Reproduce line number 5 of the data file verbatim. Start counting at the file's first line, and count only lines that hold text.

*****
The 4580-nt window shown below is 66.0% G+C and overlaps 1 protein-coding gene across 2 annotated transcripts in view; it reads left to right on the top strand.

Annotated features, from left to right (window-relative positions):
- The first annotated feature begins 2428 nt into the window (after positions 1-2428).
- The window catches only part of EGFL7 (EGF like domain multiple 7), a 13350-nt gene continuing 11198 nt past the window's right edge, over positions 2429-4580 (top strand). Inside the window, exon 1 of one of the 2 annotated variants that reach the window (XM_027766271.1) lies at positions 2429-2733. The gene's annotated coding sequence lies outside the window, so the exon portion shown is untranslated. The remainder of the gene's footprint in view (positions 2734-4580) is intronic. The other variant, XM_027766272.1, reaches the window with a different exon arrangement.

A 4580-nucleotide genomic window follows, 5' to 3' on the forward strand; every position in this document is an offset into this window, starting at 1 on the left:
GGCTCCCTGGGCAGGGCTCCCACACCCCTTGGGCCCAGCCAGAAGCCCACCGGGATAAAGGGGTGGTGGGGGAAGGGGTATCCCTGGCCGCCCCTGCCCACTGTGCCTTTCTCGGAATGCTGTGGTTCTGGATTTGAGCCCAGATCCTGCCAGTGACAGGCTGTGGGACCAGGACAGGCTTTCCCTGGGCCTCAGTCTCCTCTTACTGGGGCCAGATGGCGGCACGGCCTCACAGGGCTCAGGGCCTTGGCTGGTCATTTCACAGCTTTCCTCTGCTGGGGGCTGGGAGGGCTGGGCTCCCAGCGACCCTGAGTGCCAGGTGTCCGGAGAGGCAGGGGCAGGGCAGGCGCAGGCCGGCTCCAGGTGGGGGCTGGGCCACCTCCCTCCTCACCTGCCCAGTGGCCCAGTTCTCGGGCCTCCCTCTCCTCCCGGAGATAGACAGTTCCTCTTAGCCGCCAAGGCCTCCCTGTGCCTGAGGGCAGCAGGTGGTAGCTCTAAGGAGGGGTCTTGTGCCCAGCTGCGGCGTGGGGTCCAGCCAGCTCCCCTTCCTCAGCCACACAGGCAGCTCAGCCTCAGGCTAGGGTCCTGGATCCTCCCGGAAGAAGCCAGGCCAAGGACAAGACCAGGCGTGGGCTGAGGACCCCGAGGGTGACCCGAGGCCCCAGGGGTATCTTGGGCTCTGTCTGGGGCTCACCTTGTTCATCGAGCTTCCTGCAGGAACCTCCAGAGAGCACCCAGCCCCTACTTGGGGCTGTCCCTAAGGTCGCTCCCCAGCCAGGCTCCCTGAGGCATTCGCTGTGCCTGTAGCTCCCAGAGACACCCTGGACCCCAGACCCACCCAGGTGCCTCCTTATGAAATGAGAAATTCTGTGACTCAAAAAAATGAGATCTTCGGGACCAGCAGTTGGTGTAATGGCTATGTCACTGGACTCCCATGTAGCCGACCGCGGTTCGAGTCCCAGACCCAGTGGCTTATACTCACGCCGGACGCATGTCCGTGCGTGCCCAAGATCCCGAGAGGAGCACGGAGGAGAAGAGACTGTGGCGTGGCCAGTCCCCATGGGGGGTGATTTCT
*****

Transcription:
A 4580-nucleotide genomic window follows, 5' to 3' on the forward strand; every position in this document is an offset into this window, starting at 1 on the left: